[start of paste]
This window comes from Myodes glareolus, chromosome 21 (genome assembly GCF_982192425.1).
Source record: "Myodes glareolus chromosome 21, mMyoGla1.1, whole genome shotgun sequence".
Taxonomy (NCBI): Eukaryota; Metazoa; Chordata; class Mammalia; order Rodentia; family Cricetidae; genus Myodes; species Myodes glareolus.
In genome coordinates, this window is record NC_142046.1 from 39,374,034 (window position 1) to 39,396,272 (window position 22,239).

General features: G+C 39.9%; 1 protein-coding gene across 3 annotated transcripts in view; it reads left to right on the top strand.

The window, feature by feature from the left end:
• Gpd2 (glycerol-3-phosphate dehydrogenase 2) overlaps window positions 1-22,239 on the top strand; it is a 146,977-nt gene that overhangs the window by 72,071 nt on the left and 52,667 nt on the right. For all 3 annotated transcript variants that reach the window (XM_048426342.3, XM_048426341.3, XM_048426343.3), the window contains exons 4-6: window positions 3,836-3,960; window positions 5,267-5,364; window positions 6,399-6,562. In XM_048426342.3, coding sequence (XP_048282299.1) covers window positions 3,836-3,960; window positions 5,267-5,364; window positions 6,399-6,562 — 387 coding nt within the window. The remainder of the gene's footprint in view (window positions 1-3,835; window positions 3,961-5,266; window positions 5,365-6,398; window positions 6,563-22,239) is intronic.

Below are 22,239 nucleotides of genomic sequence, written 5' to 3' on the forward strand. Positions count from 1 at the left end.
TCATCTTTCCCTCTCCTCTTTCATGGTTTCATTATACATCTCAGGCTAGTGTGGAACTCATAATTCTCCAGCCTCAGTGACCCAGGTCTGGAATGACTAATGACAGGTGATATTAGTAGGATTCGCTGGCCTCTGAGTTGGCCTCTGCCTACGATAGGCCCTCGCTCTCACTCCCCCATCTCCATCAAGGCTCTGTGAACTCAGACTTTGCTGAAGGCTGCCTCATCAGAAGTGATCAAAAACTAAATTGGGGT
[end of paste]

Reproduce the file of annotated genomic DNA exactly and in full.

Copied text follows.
This window comes from Myodes glareolus, chromosome 21 (genome assembly GCF_982192425.1).
Source record: "Myodes glareolus chromosome 21, mMyoGla1.1, whole genome shotgun sequence".
Taxonomy (NCBI): Eukaryota; Metazoa; Chordata; class Mammalia; order Rodentia; family Cricetidae; genus Myodes; species Myodes glareolus.
In genome coordinates, this window is record NC_142046.1 from 39,374,034 (window position 1) to 39,396,272 (window position 22,239).

General features: G+C 39.9%; 1 protein-coding gene across 3 annotated transcripts in view; it reads left to right on the top strand.

The window, feature by feature from the left end:
• Gpd2 (glycerol-3-phosphate dehydrogenase 2) overlaps window positions 1-22,239 on the top strand; it is a 146,977-nt gene that overhangs the window by 72,071 nt on the left and 52,667 nt on the right. For all 3 annotated transcript variants that reach the window (XM_048426342.3, XM_048426341.3, XM_048426343.3), the window contains exons 4-6: window positions 3,836-3,960; window positions 5,267-5,364; window positions 6,399-6,562. In XM_048426342.3, coding sequence (XP_048282299.1) covers window positions 3,836-3,960; window positions 5,267-5,364; window positions 6,399-6,562 — 387 coding nt within the window. The remainder of the gene's footprint in view (window positions 1-3,835; window positions 3,961-5,266; window positions 5,365-6,398; window positions 6,563-22,239) is intronic.

Below are 22,239 nucleotides of genomic sequence, written 5' to 3' on the forward strand. Positions count from 1 at the left end.
TCATCTTTCCCTCTCCTCTTTCATGGTTTCATTATACATCTCAGGCTAGTGTGGAACTCATAATTCTCCAGCCTCAGTGACCCAGGTCTGGAATGACTAATGACAGGTGATATTAGTAGGATTCGCTGGCCTCTGAGTTGGCCTCTGCCTACGATAGGCCCTCGCTCTCACTCCCCCATCTCCATCAAGGCTCTGTGAACTCAGACTTTGCTGAAGGCTGCCTCATCAGAAGTGATCAAAAACTAAATTGGGGT